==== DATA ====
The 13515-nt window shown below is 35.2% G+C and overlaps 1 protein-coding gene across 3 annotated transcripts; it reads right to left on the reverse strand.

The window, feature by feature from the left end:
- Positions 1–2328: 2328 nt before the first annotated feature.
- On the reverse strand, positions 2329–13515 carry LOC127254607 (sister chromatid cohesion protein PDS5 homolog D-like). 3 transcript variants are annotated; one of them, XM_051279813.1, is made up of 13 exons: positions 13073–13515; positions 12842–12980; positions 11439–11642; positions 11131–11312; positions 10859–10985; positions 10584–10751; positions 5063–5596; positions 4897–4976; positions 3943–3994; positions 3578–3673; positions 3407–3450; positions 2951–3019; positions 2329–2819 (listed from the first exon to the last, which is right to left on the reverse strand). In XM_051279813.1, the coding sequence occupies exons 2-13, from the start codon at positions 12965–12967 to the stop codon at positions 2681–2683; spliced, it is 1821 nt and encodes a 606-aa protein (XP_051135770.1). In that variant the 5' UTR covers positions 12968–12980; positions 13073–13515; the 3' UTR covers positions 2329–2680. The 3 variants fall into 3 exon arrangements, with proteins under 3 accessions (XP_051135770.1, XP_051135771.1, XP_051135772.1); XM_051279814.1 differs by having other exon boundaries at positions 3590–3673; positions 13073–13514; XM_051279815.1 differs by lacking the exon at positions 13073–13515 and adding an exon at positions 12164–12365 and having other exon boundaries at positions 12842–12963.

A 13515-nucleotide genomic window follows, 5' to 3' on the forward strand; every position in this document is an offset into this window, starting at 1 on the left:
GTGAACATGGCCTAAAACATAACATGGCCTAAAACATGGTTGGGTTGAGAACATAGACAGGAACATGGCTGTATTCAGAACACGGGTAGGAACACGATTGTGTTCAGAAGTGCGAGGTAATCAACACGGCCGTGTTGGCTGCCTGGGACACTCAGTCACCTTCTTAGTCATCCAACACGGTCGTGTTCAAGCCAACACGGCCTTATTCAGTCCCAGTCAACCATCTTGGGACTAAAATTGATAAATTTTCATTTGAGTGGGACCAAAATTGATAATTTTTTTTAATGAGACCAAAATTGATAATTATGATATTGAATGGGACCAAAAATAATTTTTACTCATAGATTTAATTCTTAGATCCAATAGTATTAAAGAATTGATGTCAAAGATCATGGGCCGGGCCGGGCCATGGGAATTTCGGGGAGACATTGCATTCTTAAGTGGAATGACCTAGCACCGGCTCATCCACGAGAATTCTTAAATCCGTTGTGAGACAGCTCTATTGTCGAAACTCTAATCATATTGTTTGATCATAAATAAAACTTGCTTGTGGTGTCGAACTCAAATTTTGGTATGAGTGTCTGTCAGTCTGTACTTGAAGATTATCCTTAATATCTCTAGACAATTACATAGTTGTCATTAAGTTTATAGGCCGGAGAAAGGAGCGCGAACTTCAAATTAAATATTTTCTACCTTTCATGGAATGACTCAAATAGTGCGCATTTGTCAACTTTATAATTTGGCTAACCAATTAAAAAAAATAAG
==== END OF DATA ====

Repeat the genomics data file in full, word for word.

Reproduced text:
The 13515-nt window shown below is 35.2% G+C and overlaps 1 protein-coding gene across 3 annotated transcripts; it reads right to left on the reverse strand.

The window, feature by feature from the left end:
- Positions 1–2328: 2328 nt before the first annotated feature.
- On the reverse strand, positions 2329–13515 carry LOC127254607 (sister chromatid cohesion protein PDS5 homolog D-like). 3 transcript variants are annotated; one of them, XM_051279813.1, is made up of 13 exons: positions 13073–13515; positions 12842–12980; positions 11439–11642; positions 11131–11312; positions 10859–10985; positions 10584–10751; positions 5063–5596; positions 4897–4976; positions 3943–3994; positions 3578–3673; positions 3407–3450; positions 2951–3019; positions 2329–2819 (listed from the first exon to the last, which is right to left on the reverse strand). In XM_051279813.1, the coding sequence occupies exons 2-13, from the start codon at positions 12965–12967 to the stop codon at positions 2681–2683; spliced, it is 1821 nt and encodes a 606-aa protein (XP_051135770.1). In that variant the 5' UTR covers positions 12968–12980; positions 13073–13515; the 3' UTR covers positions 2329–2680. The 3 variants fall into 3 exon arrangements, with proteins under 3 accessions (XP_051135770.1, XP_051135771.1, XP_051135772.1); XM_051279814.1 differs by having other exon boundaries at positions 3590–3673; positions 13073–13514; XM_051279815.1 differs by lacking the exon at positions 13073–13515 and adding an exon at positions 12164–12365 and having other exon boundaries at positions 12842–12963.

A 13515-nucleotide genomic window follows, 5' to 3' on the forward strand; every position in this document is an offset into this window, starting at 1 on the left:
GTGAACATGGCCTAAAACATAACATGGCCTAAAACATGGTTGGGTTGAGAACATAGACAGGAACATGGCTGTATTCAGAACACGGGTAGGAACACGATTGTGTTCAGAAGTGCGAGGTAATCAACACGGCCGTGTTGGCTGCCTGGGACACTCAGTCACCTTCTTAGTCATCCAACACGGTCGTGTTCAAGCCAACACGGCCTTATTCAGTCCCAGTCAACCATCTTGGGACTAAAATTGATAAATTTTCATTTGAGTGGGACCAAAATTGATAATTTTTTTTAATGAGACCAAAATTGATAATTATGATATTGAATGGGACCAAAAATAATTTTTACTCATAGATTTAATTCTTAGATCCAATAGTATTAAAGAATTGATGTCAAAGATCATGGGCCGGGCCGGGCCATGGGAATTTCGGGGAGACATTGCATTCTTAAGTGGAATGACCTAGCACCGGCTCATCCACGAGAATTCTTAAATCCGTTGTGAGACAGCTCTATTGTCGAAACTCTAATCATATTGTTTGATCATAAATAAAACTTGCTTGTGGTGTCGAACTCAAATTTTGGTATGAGTGTCTGTCAGTCTGTACTTGAAGATTATCCTTAATATCTCTAGACAATTACATAGTTGTCATTAAGTTTATAGGCCGGAGAAAGGAGCGCGAACTTCAAATTAAATATTTTCTACCTTTCATGGAATGACTCAAATAGTGCGCATTTGTCAACTTTATAATTTGGCTAACCAATTAAAAAAAATAAG